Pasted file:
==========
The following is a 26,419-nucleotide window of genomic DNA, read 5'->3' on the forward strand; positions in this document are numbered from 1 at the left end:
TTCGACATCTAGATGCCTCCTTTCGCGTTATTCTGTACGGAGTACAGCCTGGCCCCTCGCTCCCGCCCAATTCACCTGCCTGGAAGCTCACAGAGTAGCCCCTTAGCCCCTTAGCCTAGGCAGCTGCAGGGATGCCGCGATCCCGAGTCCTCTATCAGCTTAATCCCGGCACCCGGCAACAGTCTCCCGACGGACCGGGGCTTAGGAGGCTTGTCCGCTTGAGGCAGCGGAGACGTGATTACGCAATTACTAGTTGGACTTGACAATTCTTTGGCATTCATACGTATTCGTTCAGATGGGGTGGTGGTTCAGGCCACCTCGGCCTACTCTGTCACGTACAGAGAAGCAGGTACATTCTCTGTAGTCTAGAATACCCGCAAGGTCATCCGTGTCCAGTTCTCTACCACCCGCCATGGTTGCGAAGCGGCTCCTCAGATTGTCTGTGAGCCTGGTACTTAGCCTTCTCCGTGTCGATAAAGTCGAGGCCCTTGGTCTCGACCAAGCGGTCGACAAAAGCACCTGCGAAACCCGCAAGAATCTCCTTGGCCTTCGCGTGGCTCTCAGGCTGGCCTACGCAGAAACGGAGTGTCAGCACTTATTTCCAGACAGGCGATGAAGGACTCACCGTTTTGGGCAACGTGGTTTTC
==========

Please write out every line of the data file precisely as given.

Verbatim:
The following is a 26,419-nucleotide window of genomic DNA, read 5'->3' on the forward strand; positions in this document are numbered from 1 at the left end:
TTCGACATCTAGATGCCTCCTTTCGCGTTATTCTGTACGGAGTACAGCCTGGCCCCTCGCTCCCGCCCAATTCACCTGCCTGGAAGCTCACAGAGTAGCCCCTTAGCCCCTTAGCCTAGGCAGCTGCAGGGATGCCGCGATCCCGAGTCCTCTATCAGCTTAATCCCGGCACCCGGCAACAGTCTCCCGACGGACCGGGGCTTAGGAGGCTTGTCCGCTTGAGGCAGCGGAGACGTGATTACGCAATTACTAGTTGGACTTGACAATTCTTTGGCATTCATACGTATTCGTTCAGATGGGGTGGTGGTTCAGGCCACCTCGGCCTACTCTGTCACGTACAGAGAAGCAGGTACATTCTCTGTAGTCTAGAATACCCGCAAGGTCATCCGTGTCCAGTTCTCTACCACCCGCCATGGTTGCGAAGCGGCTCCTCAGATTGTCTGTGAGCCTGGTACTTAGCCTTCTCCGTGTCGATAAAGTCGAGGCCCTTGGTCTCGACCAAGCGGTCGACAAAAGCACCTGCGAAACCCGCAAGAATCTCCTTGGCCTTCGCGTGGCTCTCAGGCTGGCCTACGCAGAAACGGAGTGTCAGCACTTATTTCCAGACAGGCGATGAAGGACTCACCGTTTTGGGCAACGTGGTTTTC